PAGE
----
TalkTalk receives record £400,000 fine for failing to protect customers' data
TalkTalk, the internet service provider has been fined £400,000 by the Information Commissioner’s Office (ICO) for security failings that led to the company being hacked back in October 2015. The fine is the highest imposed by the UK data's regulator to date and close to the statutory maximum of £500,000.
It is understood from the ICO’s investigation of the matter that serious security failings had occurred, allowing a cyber attacker to access customer data ‘with ease’. The ICO said the breach could have been prevented if TalkTalk had taken basic steps to protect the information of its customers.
Some commentators believe the size of the fine is a sign that the ICO toughening its stance on data controllers who fail to do enough to protect personal data.
Between 15 to 21 October 2015, a cyber-attack took place in which the personal data of 156,959 customers was accessed. Names, addresses, dates of birth, phone numbers and email addresses were accessed. In some 15,656 cases the attacker was able to access customer's bank account details.
Elizabeth Denham, commenting for the ICO stated that “TalkTalk’s failure to implement the most basic cyber security measures allowed hackers to penetrate TalkTalk’s systems with ease...Yes hacking is wrong, but that is not an excuse for companies to abdicate their security obligations. TalkTalk should and could have done more to safeguard its customer information. It did not and we have taken action.”
It has been confirmed that the technique used by the cyber attacker is called the “SQL injection”, a technique well known within the security industry. The ICO affirmed that “the SQL injection is well understood, defences exist and TalkTalk ought to have known it posed a risk to its data”. An aggravating feature of TalkTalk's breach was the company's failure to respond to two early warning signs that their security systems were unsatisfactory. On 17 July 2015 there was a successful SQL attack on certain webpages, followed by two further attacks launched on 2 and 3 September 2015.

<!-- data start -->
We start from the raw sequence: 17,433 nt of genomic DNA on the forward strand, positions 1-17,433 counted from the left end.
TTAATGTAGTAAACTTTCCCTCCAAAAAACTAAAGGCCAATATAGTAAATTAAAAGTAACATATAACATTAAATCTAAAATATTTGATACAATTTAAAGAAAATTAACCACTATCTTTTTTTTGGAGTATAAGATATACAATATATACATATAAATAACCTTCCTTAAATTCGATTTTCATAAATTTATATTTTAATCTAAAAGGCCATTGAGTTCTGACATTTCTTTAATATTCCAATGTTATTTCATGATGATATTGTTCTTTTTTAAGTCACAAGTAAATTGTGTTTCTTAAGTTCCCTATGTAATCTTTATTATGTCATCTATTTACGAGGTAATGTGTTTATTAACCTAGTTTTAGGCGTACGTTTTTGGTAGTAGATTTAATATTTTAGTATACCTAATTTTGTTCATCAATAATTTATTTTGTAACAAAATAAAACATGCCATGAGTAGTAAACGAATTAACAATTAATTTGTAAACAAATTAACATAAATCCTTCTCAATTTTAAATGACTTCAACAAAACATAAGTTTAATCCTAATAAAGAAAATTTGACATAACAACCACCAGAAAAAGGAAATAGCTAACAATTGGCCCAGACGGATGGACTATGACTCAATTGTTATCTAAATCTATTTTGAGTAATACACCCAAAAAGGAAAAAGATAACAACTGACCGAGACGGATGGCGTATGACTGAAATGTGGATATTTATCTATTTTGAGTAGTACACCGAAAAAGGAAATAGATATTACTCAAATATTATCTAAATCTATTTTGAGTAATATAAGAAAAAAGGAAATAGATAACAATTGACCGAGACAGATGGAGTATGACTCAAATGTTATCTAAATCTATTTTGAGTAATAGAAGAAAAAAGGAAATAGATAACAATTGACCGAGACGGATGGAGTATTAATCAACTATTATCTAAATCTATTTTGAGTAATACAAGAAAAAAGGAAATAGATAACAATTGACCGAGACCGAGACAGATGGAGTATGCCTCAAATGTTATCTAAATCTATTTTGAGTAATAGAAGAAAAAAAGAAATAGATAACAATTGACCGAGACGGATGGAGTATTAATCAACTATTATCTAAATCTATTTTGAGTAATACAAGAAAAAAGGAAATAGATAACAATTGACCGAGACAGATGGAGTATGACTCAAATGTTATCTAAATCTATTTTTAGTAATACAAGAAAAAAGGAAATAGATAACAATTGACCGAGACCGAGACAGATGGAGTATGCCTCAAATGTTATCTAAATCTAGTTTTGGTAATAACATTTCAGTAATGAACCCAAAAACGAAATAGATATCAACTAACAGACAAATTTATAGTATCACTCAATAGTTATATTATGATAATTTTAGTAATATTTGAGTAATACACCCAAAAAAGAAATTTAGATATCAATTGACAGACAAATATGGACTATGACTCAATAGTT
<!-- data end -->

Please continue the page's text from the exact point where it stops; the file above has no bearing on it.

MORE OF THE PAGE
Ms Denham added “In spite of its expertise and resources, when it came to the basic principles of cyber-security, TalkTalk was found wanting... [TalkTalk's] record fine acts as a warning to others that cyber-security is not an IT issue, it is a boardroom issue. Companies must be diligent and vigilant. They must do this not only because they have a duty under law, but because they have a duty to their customers.”
The General Data Protection Regulation, set to come into force across the EU in May 2018, could allow for fines for data breaches of up to €20 million or 4 per cent of global annual turnover could be enforced for data breaches.
A full copy of the Monetary Penalty Notices can be found here.
Click here to found out how Brett Wilson privacy solicitors can assist you if your personal data is the subject of a data leak.
Articles are intended as an introduction to the topic and do not constitute legal advice.